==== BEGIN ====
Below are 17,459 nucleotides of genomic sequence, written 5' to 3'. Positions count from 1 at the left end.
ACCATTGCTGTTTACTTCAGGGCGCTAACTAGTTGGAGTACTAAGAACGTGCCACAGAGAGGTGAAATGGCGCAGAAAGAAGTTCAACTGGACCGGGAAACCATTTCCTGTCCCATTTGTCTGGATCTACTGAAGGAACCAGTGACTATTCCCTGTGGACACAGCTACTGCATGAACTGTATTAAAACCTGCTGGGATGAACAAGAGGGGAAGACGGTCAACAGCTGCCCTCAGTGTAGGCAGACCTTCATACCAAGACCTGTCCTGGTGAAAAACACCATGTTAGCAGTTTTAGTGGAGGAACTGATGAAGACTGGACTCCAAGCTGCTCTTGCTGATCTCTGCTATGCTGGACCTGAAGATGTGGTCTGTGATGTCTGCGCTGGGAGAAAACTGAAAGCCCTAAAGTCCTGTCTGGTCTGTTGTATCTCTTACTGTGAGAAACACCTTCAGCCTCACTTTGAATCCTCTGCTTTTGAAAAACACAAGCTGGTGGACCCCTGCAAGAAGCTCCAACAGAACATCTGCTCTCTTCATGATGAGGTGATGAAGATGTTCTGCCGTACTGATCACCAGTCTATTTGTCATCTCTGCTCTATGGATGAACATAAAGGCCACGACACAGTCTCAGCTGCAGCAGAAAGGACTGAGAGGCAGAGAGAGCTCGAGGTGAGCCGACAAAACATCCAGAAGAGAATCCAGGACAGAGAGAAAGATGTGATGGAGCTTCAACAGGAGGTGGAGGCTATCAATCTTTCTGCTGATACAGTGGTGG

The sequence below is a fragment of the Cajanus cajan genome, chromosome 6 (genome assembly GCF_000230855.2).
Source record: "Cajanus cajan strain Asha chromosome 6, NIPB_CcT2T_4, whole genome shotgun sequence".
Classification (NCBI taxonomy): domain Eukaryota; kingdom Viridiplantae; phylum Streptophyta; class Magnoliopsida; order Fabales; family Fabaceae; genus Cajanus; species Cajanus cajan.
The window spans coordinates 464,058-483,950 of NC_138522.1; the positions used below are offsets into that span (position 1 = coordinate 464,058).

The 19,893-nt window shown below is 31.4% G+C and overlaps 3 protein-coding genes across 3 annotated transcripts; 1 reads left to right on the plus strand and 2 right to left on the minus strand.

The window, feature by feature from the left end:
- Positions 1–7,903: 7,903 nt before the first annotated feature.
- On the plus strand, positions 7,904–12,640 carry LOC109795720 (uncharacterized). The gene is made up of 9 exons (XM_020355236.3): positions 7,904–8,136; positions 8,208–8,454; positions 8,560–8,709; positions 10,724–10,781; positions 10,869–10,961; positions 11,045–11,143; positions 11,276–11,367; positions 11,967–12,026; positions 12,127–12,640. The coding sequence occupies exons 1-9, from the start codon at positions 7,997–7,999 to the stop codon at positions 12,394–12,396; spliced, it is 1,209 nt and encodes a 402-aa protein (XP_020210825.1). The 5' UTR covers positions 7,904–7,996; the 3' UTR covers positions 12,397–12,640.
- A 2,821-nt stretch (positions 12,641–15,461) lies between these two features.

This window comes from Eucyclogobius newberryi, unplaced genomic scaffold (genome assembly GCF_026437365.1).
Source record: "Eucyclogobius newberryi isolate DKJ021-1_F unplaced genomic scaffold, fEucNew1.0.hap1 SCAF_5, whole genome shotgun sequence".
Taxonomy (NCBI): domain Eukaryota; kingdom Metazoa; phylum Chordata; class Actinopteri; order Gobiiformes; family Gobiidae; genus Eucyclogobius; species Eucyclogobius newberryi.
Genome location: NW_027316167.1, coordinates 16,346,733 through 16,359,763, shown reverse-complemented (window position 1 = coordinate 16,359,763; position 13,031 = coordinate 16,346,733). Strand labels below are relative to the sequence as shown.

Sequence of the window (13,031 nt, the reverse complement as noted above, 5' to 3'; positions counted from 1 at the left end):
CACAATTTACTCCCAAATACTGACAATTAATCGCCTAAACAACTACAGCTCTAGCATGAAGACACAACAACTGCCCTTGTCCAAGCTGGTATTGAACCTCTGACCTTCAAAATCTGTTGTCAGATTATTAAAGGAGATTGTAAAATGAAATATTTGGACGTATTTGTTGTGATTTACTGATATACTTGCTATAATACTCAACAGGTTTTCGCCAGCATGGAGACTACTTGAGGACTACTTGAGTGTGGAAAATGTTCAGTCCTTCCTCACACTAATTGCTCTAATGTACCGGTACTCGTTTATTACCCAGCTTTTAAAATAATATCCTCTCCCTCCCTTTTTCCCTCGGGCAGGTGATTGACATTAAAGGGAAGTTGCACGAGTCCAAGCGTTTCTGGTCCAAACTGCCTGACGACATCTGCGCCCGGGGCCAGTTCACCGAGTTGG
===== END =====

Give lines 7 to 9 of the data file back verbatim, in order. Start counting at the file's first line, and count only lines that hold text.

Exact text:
The 19,893-nt window shown below is 31.4% G+C and overlaps 3 protein-coding genes across 3 annotated transcripts; 1 reads left to right on the plus strand and 2 right to left on the minus strand.

The window, feature by feature from the left end:
- Positions 1–7,903: 7,903 nt before the first annotated feature.